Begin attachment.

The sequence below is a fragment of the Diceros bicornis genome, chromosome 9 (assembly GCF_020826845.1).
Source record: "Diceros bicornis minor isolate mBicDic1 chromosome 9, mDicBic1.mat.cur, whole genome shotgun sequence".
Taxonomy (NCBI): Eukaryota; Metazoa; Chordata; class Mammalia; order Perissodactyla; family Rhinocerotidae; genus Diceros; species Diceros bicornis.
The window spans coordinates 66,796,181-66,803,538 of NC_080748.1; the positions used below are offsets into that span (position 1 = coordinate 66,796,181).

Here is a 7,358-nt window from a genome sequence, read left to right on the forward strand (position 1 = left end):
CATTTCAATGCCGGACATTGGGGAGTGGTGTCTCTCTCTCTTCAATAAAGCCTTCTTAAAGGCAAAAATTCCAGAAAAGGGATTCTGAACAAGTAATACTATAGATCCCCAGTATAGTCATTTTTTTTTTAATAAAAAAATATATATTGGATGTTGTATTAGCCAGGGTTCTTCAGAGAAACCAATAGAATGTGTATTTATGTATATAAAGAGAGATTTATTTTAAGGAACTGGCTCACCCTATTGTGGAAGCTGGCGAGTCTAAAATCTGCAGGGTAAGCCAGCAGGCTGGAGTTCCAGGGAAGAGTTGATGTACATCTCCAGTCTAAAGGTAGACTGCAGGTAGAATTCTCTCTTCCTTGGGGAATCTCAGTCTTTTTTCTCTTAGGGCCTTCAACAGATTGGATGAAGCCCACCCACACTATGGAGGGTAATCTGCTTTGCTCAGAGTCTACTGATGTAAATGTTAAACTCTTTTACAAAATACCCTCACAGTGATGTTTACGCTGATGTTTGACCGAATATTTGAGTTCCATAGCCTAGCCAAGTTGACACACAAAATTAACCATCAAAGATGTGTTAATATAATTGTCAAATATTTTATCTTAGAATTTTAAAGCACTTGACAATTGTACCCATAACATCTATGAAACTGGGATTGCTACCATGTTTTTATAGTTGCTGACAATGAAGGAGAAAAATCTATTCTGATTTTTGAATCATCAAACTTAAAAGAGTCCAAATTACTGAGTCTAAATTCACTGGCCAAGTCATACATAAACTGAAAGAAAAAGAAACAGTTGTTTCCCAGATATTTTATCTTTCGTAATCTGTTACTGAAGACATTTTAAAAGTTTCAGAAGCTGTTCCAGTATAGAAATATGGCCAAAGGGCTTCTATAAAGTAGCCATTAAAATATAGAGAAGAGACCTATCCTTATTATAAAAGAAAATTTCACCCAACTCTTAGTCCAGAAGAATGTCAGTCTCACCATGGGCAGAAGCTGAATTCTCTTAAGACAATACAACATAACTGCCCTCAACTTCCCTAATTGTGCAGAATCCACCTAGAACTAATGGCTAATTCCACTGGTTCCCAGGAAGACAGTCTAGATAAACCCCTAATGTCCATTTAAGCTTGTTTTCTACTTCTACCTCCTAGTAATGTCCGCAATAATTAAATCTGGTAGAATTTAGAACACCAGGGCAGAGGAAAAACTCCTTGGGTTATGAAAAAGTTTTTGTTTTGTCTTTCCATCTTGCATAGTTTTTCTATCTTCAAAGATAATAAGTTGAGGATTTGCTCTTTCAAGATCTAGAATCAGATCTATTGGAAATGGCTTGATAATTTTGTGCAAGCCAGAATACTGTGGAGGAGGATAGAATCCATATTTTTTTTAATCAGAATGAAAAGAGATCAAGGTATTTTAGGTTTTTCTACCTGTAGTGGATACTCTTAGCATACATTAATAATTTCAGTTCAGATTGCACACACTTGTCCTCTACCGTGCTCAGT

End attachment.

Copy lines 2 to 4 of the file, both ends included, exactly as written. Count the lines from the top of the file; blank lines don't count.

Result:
Source record: "Diceros bicornis minor isolate mBicDic1 chromosome 9, mDicBic1.mat.cur, whole genome shotgun sequence".
Taxonomy (NCBI): Eukaryota; Metazoa; Chordata; class Mammalia; order Perissodactyla; family Rhinocerotidae; genus Diceros; species Diceros bicornis.
The window spans coordinates 66,796,181-66,803,538 of NC_080748.1; the positions used below are offsets into that span (position 1 = coordinate 66,796,181).